US NEWS: On the public bandwagon

The Carlyle Group made headlines last month when it filed for an initial public offering with the US Securities and Exchange Commission. It also raised a few eyebrows for the timing of the move, which comes as the shares of listed private equity firms have been battered.

To be sure, Washington, DC-based Carlyle is one of the largest and most diversified alternative asset managers in the world, with approximately $153 billion in assets under management. It also has been the third fastest-growing private equity firm in the past five years, raising $41 billion in capital during that period, according to PE Connect.

About eight percent, or $12 billion, of Carlyle’s assets under management are held in the firm’s 11 active real estate funds, which focus on investment opportunities in Asia, Europe and the US. Its latest fund, Carlyle Realty Partners VI, is expected to close on $2.5 billion in commitments during the fourth quarter, according to sources.

“The motivation for going public is clear,” said Jim Sullivan, managing director of Green Street Capital Advisors, an independent research and consulting firm focused on real estate securities. “By going public, they avail themselves of a broader menu of capital raising opportunities by getting access to the public equity market.”

In its filing, Carlyle – whose co-founder, David Rubenstein, hinted at plans to take the company public as far back as 2007 – said it would use the net proceeds of the offering to repay outstanding debts and for general corporate purposes, including operational needs, capital commitments to its investment funds, growth initiatives and strategic acquisitions and investments, such as purchases of new teams or product groups. The firm said it intends to raise $100 million through the IPO, although that figure represents only the calculation of the registration fee and not the total target amount, which is expected to be much higher.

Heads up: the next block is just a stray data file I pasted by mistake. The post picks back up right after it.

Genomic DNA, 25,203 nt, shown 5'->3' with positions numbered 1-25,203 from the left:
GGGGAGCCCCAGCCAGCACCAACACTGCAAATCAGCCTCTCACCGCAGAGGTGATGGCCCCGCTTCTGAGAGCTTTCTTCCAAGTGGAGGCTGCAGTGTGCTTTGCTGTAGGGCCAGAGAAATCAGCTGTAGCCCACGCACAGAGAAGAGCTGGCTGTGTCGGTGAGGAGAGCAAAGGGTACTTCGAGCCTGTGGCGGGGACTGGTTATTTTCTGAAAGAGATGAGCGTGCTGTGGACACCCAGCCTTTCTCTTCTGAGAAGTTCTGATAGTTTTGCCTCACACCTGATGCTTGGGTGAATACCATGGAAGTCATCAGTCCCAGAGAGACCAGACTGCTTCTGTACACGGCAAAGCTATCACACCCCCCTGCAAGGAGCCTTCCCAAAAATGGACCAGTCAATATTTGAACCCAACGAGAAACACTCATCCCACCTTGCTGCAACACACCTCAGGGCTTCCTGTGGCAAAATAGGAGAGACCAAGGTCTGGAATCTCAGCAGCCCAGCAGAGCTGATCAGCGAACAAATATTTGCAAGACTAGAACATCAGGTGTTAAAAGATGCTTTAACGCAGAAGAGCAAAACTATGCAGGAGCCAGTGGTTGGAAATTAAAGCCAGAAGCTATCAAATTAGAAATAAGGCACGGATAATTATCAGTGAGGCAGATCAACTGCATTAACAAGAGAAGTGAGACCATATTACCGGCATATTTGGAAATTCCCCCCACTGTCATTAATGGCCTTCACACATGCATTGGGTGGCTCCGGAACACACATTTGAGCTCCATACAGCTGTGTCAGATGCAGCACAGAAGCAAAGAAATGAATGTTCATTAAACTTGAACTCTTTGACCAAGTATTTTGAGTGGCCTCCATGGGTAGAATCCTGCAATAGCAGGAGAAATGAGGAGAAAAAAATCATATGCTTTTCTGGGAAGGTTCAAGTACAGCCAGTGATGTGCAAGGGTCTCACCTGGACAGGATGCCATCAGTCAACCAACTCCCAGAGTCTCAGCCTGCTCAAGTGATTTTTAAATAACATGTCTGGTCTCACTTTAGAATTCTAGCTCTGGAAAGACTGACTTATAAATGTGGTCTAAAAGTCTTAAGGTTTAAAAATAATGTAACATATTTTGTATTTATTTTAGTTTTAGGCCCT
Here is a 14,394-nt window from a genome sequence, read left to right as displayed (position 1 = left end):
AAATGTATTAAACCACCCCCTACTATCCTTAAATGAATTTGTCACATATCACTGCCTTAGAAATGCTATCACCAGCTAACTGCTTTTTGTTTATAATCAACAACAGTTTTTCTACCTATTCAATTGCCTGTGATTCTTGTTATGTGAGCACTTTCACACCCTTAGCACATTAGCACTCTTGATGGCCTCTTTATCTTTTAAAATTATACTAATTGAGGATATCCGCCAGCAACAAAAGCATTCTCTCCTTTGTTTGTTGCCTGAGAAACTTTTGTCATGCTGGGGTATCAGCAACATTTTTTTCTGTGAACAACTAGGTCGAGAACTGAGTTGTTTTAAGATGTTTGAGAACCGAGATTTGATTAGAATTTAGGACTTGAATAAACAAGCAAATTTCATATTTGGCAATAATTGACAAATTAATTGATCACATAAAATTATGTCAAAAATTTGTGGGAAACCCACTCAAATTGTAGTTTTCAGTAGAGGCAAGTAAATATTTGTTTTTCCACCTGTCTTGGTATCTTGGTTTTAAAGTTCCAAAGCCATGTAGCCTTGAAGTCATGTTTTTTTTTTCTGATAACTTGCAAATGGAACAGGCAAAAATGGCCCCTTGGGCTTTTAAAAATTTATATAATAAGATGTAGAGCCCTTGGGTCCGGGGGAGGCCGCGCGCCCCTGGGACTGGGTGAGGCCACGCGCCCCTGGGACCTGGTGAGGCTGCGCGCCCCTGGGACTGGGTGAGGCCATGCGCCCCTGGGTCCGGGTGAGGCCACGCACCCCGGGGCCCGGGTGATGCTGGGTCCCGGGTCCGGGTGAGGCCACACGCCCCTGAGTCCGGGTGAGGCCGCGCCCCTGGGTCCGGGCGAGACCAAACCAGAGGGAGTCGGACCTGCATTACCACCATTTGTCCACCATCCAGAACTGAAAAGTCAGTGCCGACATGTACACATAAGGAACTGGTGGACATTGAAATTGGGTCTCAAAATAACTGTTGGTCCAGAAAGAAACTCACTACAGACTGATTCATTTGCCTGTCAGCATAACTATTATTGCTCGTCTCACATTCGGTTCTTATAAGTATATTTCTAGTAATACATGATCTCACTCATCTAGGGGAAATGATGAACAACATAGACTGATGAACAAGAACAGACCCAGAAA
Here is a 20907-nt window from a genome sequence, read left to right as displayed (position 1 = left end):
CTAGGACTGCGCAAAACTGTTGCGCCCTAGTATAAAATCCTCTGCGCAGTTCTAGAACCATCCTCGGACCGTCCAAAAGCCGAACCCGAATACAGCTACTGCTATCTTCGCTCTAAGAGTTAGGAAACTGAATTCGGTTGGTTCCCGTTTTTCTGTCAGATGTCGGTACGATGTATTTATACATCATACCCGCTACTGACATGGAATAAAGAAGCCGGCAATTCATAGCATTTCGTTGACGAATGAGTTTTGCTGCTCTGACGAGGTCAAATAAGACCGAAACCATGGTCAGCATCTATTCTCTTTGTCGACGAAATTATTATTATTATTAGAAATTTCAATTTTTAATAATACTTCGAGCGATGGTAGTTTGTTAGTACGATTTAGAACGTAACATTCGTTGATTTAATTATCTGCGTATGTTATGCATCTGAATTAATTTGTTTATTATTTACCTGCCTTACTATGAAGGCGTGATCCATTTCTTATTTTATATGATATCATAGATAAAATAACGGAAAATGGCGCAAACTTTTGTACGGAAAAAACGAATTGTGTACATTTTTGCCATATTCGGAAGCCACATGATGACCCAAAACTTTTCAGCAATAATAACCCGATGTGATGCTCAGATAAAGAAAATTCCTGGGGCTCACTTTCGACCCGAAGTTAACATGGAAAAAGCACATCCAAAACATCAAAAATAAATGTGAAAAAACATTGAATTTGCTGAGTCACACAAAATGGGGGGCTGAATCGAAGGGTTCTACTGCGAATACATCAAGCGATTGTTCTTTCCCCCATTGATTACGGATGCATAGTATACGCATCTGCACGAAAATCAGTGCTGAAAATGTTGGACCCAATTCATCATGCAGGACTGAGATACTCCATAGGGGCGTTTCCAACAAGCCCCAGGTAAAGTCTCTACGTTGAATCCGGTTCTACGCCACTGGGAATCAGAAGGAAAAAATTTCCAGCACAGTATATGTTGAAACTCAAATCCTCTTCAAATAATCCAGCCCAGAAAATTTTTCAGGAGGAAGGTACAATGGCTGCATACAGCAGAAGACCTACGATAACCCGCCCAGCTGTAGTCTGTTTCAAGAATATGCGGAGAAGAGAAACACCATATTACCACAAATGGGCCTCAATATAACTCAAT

“The timing is harder to get your hands around,” said Sullivan. “The equity market is uncertain, to say the least. It’s harder for a company to bring an IPO to the finish line just because investors are so skittish.”

Indeed, Carlyle’s decision to file for an IPO comes at a time when the stocks of industry rivals have been battered by recent market turmoil, with Apollo Global Management, The Blackstone Group, Kohlberg Kravis Roberts & Co and Fortress Investment Group all down more than 25 percent year-to-date.
Carlyle declined to comment on its IPO filing, but one source familiar with the matter said the firm will go public “only if market conditions are good.” While the asset manager indicated in its filing that it expected to hold its IPO next year, the firm is prepared to wait longer if market volatility continues.

As with any private equity firm seeking to go public, “there are negative consequences from a management standpoint” for Carlyle – most notably greater transparency requirements, said Sullivan. While some firms are prepared for the additional scrutiny, “some are uncomfortable to have the spotlight shined on them by the public market,” he added.

As a listed company, Carlyle also would need to answer to public shareholders that are often focused on short-term quarterly earnings, which potentially could clash with the firm’s long-term investment focus. In its filing, however, the asset manager said its private fund investors will continue to come first, which “is in the long-term best interests of Carlyle and its owners, including our prospective common unitholders.”